Short Story: “Counting Backwards”


Please note: This is a work of fiction.

I’ve always known that I was smart. My whole life I’ve been the kid that’s orbited around libraries, spent his time with his nose stuck in books, had people jealous of me because I knew the answer when they didn’t. I got used to it. And secretly I knew that if I were to lose anything—my strength, my mobility, even my sexuality—I could survive, as long as it wasn’t my mind.

And now here I was, facing the reality that I wasn’t the man I used to be. I had a plumber explaining to me how the drain on a tub was supposed to work. A man with a high school education was explaining a task so that my wife with few mechanical skills could easily understand it, and yet here I was, a full professor with a PhD, completely lost in his words. It reminded me of a day years before when I had been deathly ill and insisted on coming to work anyway. My vice president had talked to me, and I had seen his mouth moving and words coming out of his mouth, but they all sounded like blah-blah-blah. It was like some bad cartoon, with me as Charlie Brown in the back of the classroom facing an overbearing teacher.

I looked at the patient plumber and then at my wife. Simple, their faces were telling me. I knew it was supposed to be so, and there was a time when I would have thought so. I scored 99 percent on logic on my SAT, but that meant nothing to me here. I had to face the truth; I was losing my mind.

I smiled thinly at the plumber and told him to proceed and went into the next room. Shelly immediately knew something was wrong; she had known something was wrong for a while. A few days later, we went out to the Cheesecake Factory to celebrate our 40th wedding anniversary, and she decided to talk about it.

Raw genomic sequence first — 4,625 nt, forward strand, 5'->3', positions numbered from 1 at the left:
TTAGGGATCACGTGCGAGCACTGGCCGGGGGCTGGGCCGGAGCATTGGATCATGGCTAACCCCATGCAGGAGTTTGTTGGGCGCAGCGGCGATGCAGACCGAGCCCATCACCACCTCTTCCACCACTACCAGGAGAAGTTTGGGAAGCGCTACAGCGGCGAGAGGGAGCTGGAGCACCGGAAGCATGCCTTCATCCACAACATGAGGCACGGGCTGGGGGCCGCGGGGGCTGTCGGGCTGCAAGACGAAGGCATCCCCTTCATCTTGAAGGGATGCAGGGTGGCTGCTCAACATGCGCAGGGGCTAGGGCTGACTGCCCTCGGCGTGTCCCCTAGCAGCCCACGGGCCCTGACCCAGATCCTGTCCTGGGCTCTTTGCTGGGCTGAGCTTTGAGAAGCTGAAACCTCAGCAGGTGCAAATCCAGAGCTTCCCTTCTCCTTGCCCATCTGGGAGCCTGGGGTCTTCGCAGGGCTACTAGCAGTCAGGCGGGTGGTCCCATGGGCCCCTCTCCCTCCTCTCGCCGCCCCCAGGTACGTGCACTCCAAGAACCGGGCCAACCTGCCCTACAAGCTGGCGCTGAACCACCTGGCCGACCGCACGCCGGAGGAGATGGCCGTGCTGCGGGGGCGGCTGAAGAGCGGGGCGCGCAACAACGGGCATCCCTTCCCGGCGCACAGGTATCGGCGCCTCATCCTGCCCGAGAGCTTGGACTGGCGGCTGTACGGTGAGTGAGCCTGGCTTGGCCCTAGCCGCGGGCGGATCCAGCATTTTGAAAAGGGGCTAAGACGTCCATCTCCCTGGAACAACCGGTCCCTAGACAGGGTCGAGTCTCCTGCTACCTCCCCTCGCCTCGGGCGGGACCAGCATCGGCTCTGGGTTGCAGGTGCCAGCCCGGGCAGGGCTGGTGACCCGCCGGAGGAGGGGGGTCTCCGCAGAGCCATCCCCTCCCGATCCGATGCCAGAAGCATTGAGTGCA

“You’re not yourself,” she said to me as we sat down at our table. “What’s bothering you?”

“I feel like I’m losing my mind,” I said, mutely picking up the hefty menu.

She smiled and shook her head. “It’s just stress. You have too much on your plate.”

“Maybe,” I responded, then paused. “No, that’s not it. I don’t know if it’s just getting older—I hope that’s not the case—but my mind is not working right.”

“Well, none of our minds are as sharp as they used to be,” she said. “I find myself forgetting things all the time. It’s just age.”

“Age? I thought it was stress.”

“Stress then,” she said. “I just think you need to take it easier.”

“And how do I do that? I teach full time. I’m launching a new book. I’ve got our main bathroom torn into pieces. And we’re launching the school’s new website any day now. When do you propose I take it easier?”

Shelly frowned at me. “Lower your voice. No need for a lecture. I know all of that, you know.”

I sighed. “All I know is that what I depend on most—other than you—is failing me. When I come to class, I feel like my students know more than I do. I start conversations and worry I won’t be able to finish them. Yesterday I wasn’t able to subtract numbers in my head, something I’ve been able to do since I was seven!” I spat the words out as if I were sharing anger at the universe with her.